Graduate students at the University of Minnesota are now joining the wave of unionization efforts sweeping across the country in higher education.
After collecting around 2,800 union cards since their campaign launch in February, The Graduate Labor Union–United Electrical is now planning an election to determine whether graduate student workers at the U of M will form a union. If successful, they would join graduate students who have recently unionized at other universities including Temple University and the University of Chicago.
Unionizing at the University of Minnesota could bring fairer wages and increased benefits to workers, according to Matt Kornberg, a graduate student worker in the political science department and one of the nearly 200 U of M students leading the unionization effort.
These students often work as instructors and teaching and research assistants while working towards their graduate degrees.
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“We want better working conditions, we want better pay,” Kornberg said. “We want better and more comprehensive health care, especially for dependents and family benefits. We want robust anti-discrimination procedures and job security. And we understand that the best way to do this is through collective bargaining and the power of the union.”
Lawyer: Higher ed is seeing union ‘momentum’
Jim Thelen is a former labor lawyer and has previously served as general counsel for higher education institutions, most recently at the University of Maine system. He said this new wave of union activity in higher education is expected to continue.
Thelen said the years since the beginning of the COVID-19 pandemic, which have seen increased inflation and economic pressures as well as a change in presidential administration, have created a snowball effect of union activity.
“Success in labor activism begets more success,” Thelen said. “So as one union election is successful, and then another and then another and then there are strikes, all of that feeds the momentum that we're seeing for these types of actions.”
At Temple University, graduate student workers went on strike for over a month this spring while in contract negotiations with administration. They ultimately agreed on a contract that included thousands of dollars in raises for graduate students. Workers will also receive increased parental leave time as part of the new contract, according to Inside Higher Ed.
In Minnesota, graduate students are specifically pushing for their wages and benefits to stay in line with the cost of living. These goals are relatively consistent among other unionization efforts across the country, Thelen said.
A press release said graduate student workers at the university receive around $23,000 a year for their work researching and teaching. In Hennepin County, the current cost of living for a single person with no children is estimated to be around $37,000 a year.
“Simply put, we cannot do the best work that we would like to be doing, as researchers, as teachers, at the university if we were not paid enough to live stably,” said Anya Auerbach, a union rep and doctoral candidate in ecology, evolution and behavior.
Unionization efforts have failed at U of M in the past
This is not the first time graduate students at the university have tried to unionize. In 2012, graduate students voted against unionization in an election. Graduate students also rejected unionization efforts in 1974, 1990, 1999 and 2005.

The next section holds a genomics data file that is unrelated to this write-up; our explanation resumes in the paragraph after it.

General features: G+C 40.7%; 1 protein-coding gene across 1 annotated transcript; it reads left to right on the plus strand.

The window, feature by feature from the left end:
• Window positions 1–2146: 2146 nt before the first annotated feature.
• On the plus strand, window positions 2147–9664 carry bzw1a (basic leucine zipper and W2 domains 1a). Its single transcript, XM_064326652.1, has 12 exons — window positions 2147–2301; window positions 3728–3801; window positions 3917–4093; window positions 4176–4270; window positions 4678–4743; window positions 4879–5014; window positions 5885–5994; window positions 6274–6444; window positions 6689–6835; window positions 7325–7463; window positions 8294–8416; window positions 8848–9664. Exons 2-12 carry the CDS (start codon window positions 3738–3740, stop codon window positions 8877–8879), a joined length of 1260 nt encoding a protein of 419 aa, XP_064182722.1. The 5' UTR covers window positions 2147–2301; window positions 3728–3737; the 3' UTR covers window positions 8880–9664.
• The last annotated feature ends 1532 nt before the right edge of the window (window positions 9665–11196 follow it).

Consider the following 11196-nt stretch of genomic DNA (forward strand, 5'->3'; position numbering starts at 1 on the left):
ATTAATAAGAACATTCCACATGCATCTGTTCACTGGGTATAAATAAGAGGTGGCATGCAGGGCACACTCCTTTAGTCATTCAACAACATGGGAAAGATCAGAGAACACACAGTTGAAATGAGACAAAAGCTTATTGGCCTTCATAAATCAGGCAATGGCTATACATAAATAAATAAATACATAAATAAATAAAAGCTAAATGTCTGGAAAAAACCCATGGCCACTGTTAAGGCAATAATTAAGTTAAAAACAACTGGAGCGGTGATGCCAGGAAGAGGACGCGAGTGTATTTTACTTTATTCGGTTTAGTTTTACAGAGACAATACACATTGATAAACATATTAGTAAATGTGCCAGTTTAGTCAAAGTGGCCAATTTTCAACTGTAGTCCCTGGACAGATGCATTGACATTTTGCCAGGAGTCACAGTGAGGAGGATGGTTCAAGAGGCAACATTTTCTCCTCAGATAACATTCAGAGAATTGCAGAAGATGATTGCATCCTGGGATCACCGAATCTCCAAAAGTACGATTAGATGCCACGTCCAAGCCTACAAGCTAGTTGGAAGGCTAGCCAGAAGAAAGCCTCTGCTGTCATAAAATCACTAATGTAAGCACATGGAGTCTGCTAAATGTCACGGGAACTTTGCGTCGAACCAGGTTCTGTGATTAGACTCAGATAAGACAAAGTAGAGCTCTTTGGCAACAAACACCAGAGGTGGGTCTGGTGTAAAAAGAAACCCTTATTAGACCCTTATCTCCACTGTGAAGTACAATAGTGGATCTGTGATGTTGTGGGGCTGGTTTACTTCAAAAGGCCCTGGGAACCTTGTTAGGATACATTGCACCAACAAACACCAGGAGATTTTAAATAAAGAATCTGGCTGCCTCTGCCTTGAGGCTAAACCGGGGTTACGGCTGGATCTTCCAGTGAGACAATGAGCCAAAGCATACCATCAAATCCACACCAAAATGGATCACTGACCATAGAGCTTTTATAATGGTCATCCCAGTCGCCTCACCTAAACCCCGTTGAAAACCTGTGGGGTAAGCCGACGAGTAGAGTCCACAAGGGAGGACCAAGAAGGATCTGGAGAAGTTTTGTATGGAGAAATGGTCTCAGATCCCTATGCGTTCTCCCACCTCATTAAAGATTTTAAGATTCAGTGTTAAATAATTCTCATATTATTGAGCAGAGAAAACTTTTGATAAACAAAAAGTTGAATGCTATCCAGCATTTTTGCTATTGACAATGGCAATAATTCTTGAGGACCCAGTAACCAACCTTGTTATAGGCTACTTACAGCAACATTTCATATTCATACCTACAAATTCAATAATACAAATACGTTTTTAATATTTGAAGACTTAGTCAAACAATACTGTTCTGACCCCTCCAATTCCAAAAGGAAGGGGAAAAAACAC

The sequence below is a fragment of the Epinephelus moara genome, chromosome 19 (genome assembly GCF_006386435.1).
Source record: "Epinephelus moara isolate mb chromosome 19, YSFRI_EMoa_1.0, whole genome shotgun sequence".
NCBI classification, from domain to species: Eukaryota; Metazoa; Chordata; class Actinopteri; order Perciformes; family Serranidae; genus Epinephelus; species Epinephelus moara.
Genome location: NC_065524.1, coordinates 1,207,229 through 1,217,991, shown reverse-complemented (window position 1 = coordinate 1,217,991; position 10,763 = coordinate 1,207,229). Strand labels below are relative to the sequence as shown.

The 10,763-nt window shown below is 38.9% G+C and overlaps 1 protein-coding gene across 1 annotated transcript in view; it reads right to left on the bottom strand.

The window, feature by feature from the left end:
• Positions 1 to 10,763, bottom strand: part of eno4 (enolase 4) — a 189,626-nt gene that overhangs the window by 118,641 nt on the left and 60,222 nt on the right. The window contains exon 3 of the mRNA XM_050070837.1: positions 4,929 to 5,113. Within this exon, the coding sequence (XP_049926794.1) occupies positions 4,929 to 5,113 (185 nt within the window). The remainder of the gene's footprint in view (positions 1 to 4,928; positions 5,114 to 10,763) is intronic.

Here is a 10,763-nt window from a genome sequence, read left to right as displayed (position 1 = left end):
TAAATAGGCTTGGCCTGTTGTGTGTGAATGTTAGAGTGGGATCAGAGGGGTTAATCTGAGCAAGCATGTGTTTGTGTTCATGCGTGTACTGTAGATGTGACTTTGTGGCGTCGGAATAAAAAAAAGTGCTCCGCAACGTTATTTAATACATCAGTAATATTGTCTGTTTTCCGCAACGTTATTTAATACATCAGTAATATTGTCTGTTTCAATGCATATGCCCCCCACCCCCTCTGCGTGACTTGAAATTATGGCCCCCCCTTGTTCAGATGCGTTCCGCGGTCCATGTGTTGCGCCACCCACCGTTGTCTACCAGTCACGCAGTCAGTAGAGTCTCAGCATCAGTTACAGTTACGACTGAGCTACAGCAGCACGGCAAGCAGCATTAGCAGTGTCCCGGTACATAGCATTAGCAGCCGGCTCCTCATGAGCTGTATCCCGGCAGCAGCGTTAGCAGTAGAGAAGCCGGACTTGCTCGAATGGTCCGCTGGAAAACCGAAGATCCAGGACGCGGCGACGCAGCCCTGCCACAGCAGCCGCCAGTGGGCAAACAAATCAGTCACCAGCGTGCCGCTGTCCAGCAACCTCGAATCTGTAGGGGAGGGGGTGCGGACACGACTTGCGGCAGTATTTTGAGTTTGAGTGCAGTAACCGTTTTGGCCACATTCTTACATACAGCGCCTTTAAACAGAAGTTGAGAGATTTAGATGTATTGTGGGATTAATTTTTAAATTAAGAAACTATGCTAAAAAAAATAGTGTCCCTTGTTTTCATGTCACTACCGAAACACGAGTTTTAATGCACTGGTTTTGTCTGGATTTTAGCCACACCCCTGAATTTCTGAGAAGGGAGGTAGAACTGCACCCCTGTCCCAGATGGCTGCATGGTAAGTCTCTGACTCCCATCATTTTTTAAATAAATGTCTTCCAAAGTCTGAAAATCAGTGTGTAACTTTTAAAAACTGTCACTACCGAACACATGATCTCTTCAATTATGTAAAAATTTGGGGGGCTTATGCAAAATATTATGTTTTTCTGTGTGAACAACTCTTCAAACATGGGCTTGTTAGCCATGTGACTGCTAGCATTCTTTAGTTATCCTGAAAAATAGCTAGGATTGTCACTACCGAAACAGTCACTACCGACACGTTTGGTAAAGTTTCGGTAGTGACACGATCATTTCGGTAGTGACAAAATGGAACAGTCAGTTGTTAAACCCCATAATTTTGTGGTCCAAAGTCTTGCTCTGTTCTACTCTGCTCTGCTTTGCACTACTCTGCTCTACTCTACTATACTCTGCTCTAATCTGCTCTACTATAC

Auerbach said organizers believe this current effort could end in a different result. Organizers increased their outreach to students in all majors and departments during the initial drive, especially those in STEM fields.
“Looking at other recent grad student unionization efforts have really shown us the power of organizing STEM workers, and that STEM workers are just as on board with unionization as what you might more traditionally think of as pro-union workers in the humanities fields,” Auerbach said.
The same union working with graduate students at the University of Minnesota, United Electrical, Radio and Machine Workers of America, has also had success with organizing students at Northwestern University and Johns Hopkins University.
This will likely create additional momentum for the union drive in Minnesota, Thelen said.
“I would absolutely expect those union organizers to be saying, ‘We were successful there, we can be successful here,’ and that itself will create momentum in favor of graduate students,” Thelen said.
Although each union drive will have different results and will get different responses from universities, Thelen said some recent union election results in higher education have been “lopsided,” with 90 percent of graduate student workers voting to unionize in some places.
U of M working with Bureau of Mediation Services
U of M did not respond to an MPR News request for comment, but in a March 21 systemwide email, University of Minnesota Provost Rachel Croson said they will be working with the Bureau of Mediation Services to determine the details of the election.
“It is important that all of our graduate assistants make informed and independent decisions about whether being represented by a union is the right choice for them,” Croson said in the email. “This vote will be important for their future, and for the future of graduate education at the University of Minnesota.”
Thelen noted that while there have been some significant union victories in higher education, there is no guarantee unions will ultimately achieve every one of their goals.
“For students who may unionize, it gives them the opportunity to negotiate and work collectively, but negotiations are never a guarantee and that's the tricky part,” he said.